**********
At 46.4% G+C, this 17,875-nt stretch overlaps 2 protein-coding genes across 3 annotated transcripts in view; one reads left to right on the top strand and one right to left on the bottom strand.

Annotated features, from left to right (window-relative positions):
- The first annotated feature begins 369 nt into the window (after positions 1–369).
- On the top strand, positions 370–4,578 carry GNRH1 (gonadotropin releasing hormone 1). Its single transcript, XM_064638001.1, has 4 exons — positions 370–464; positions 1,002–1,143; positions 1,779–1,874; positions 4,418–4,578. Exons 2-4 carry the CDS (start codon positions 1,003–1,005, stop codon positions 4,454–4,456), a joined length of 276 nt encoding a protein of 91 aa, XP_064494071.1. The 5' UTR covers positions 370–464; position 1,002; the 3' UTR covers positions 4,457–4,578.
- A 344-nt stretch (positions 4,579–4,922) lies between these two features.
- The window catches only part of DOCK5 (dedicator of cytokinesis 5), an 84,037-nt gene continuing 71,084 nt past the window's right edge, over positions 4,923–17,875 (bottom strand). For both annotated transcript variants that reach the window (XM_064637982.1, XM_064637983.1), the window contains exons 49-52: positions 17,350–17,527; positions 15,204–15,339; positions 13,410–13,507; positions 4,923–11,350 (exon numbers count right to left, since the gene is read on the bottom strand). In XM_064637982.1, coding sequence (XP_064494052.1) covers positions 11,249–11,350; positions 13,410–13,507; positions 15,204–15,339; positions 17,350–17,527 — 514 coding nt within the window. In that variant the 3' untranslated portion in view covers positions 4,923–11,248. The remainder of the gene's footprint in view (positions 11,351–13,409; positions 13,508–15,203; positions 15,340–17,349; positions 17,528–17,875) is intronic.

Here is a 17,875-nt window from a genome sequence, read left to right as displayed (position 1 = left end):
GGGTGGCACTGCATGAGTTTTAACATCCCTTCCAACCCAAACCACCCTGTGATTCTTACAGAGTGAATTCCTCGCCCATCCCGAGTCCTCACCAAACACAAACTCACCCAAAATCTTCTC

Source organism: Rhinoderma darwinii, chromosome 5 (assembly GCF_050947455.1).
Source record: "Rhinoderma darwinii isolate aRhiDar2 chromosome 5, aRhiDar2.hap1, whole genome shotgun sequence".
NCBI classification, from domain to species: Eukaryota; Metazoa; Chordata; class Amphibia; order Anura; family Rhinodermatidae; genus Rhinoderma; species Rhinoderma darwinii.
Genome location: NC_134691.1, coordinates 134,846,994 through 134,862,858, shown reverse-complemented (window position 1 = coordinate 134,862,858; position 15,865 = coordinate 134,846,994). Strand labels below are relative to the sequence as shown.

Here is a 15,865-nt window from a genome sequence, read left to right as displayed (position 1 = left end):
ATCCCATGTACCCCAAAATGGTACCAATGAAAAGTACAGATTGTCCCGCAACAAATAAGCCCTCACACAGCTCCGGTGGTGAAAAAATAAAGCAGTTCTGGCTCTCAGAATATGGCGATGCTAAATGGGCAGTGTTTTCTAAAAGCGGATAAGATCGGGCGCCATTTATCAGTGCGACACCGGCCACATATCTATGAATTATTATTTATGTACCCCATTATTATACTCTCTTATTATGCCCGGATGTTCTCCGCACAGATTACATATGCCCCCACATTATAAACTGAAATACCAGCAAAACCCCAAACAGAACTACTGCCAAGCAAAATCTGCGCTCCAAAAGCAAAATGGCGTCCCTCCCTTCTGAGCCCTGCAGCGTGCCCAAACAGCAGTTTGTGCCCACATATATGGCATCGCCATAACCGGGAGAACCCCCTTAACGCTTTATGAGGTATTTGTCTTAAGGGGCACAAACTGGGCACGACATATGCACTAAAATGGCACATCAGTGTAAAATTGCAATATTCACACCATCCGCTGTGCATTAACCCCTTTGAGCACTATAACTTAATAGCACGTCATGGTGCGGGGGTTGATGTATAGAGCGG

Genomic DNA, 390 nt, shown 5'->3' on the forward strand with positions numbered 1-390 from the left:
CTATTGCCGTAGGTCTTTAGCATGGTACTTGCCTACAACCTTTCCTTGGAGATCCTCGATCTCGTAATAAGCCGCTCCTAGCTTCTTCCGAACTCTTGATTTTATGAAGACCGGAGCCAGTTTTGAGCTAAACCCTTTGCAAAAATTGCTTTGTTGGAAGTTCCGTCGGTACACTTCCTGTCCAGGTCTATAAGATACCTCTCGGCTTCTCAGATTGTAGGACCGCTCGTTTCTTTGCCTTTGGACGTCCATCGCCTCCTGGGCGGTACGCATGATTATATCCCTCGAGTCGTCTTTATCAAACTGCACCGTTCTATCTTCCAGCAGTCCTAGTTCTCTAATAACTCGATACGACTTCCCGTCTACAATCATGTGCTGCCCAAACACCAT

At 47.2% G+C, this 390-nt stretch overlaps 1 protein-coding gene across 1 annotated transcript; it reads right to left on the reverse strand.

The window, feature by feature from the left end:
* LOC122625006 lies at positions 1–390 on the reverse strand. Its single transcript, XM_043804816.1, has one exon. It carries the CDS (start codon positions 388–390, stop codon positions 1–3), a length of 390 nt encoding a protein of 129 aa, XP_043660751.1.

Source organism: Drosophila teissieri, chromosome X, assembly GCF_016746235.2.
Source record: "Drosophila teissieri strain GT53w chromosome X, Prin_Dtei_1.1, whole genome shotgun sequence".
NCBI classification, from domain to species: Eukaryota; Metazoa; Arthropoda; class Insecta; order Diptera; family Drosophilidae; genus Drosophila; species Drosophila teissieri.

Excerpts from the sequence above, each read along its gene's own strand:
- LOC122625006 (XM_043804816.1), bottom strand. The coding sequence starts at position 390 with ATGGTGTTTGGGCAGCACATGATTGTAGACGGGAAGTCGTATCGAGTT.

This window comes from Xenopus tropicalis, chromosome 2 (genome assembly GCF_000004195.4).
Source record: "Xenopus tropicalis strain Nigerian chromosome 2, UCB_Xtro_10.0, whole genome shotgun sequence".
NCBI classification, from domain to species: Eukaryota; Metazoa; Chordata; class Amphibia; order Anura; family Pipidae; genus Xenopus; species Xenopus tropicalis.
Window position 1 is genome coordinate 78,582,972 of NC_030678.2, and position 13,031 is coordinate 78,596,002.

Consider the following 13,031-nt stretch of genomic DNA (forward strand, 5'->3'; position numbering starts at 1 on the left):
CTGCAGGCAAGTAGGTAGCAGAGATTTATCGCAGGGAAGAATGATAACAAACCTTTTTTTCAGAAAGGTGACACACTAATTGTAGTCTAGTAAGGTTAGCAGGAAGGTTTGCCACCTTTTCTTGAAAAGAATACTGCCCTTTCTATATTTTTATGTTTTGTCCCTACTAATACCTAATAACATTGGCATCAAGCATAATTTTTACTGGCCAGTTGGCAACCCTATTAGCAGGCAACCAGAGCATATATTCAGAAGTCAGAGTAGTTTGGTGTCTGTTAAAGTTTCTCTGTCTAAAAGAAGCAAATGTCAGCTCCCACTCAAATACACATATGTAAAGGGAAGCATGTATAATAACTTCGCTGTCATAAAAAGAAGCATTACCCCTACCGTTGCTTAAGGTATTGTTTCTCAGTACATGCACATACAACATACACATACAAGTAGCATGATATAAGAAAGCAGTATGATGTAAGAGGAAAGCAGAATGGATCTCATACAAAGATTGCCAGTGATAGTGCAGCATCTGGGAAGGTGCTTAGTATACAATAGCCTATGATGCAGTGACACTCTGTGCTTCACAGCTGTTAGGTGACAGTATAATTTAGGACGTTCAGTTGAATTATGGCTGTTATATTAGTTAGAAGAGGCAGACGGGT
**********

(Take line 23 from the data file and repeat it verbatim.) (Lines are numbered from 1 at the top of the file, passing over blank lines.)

Excerpts from the sequence above, each read along its gene's own strand: